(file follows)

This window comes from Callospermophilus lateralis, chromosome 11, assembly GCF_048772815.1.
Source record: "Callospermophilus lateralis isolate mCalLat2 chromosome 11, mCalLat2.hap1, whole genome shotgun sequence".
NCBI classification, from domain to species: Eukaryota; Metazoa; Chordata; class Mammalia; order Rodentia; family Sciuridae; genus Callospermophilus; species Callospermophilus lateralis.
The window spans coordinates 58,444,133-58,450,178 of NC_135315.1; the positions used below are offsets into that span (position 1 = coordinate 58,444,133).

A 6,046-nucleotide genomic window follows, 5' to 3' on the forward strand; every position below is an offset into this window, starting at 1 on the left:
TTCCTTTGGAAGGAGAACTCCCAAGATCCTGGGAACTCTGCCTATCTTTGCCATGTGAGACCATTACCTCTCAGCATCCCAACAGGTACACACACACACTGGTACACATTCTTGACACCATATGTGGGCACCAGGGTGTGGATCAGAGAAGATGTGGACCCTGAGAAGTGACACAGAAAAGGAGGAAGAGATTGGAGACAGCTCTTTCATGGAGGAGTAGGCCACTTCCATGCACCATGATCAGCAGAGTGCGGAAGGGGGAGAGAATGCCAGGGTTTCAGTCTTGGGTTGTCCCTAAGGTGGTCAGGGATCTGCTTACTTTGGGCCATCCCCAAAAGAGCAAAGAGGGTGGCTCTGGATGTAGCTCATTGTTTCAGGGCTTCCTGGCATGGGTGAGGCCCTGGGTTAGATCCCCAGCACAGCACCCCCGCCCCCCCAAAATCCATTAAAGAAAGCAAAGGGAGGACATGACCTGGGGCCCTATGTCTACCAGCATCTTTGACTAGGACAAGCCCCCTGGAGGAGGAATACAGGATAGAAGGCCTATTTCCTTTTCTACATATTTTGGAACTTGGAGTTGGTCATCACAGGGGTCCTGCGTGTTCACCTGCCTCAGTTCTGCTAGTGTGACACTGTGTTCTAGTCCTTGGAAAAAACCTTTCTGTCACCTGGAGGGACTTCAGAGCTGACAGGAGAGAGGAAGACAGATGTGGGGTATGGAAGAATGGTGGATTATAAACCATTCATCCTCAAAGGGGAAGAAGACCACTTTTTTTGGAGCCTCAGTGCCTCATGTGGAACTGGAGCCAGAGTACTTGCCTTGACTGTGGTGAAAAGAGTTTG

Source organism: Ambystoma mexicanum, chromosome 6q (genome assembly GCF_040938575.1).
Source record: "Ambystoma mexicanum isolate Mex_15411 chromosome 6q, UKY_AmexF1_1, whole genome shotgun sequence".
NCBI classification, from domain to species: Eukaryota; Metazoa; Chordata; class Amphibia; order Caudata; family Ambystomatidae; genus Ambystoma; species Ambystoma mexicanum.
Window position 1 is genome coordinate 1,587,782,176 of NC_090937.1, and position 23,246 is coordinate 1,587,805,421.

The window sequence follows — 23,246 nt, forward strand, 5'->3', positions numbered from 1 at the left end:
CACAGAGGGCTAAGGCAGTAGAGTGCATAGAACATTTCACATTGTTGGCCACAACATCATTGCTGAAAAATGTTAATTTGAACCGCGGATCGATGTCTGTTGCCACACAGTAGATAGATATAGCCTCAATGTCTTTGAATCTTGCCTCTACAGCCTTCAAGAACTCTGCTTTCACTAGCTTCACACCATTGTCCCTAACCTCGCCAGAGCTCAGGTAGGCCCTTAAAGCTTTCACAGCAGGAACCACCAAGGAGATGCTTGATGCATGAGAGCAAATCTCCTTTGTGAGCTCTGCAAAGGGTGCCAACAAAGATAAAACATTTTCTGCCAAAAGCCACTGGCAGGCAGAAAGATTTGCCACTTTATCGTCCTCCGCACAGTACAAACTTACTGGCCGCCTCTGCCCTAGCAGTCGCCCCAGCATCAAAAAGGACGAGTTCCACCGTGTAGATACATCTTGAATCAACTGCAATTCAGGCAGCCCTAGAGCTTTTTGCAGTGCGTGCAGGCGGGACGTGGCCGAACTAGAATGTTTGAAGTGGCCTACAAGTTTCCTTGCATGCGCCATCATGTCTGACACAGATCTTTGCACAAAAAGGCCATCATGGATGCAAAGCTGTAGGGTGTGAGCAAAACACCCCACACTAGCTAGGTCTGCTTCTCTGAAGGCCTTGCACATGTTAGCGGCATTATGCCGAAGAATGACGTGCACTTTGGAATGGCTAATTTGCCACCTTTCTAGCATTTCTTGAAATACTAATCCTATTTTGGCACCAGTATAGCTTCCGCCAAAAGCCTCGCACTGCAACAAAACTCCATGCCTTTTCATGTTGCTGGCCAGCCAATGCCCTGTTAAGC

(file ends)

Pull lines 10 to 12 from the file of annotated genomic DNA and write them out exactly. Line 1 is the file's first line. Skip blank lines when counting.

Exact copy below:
Window position 1 is genome coordinate 1,587,782,176 of NC_090937.1, and position 23,246 is coordinate 1,587,805,421.

The window sequence follows — 23,246 nt, forward strand, 5'->3', positions numbered from 1 at the left end:
CACAGAGGGCTAAGGCAGTAGAGTGCATAGAACATTTCACATTGTTGGCCACAACATCATTGCTGAAAAATGTTAATTTGAACCGCGGATCGATGTCTGTTGCCACACAGTAGATAGATATAGCCTCAATGTCTTTGAATCTTGCCTCTACAGCCTTCAAGAACTCTGCTTTCACTAGCTTCACACCATTGTCCCTAACCTCGCCAGAGCTCAGGTAGGCCCTTAAAGCTTTCACAGCAGGAACCACCAAGGAGATGCTTGATGCATGAGAGCAAATCTCCTTTGTGAGCTCTGCAAAGGGTGCCAACAAAGATAAAACATTTTCTGCCAAAAGCCACTGGCAGGCAGAAAGATTTGCCACTTTATCGTCCTCCGCACAGTACAAACTTACTGGCCGCCTCTGCCCTAGCAGTCGCCCCAGCATCAAAAAGGACGAGTTCCACCGTGTAGATACATCTTGAATCAACTGCAATTCAGGCAGCCCTAGAGCTTTTTGCAGTGCGTGCAGGCGGGACGTGGCCGAACTAGAATGTTTGAAGTGGCCTACAAGTTTCCTTGCATGCGCCATCATGTCTGACACAGATCTTTGCACAAAAAGGCCATCATGGATGCAAAGCTGTAGGGTGTGAGCAAAACACCCCACACTAGCTAGGTCTGCTTCTCTGAAGGCCTTGCACATGTTAGCGGCATTATGCCGAAGAATGACGTGCACTTTGGAATGGCTAATTTGCCACCTTTCTAGCATTTCTTGAAATACTAATCCTATTTTGGCACCAGTATAGCTTCCGCCAAAAGCCTCGCACTGCAACAAAACTCCATGCCTTTTCATGTTGCTGGCCAGCCAATGCCCTGTTAAGC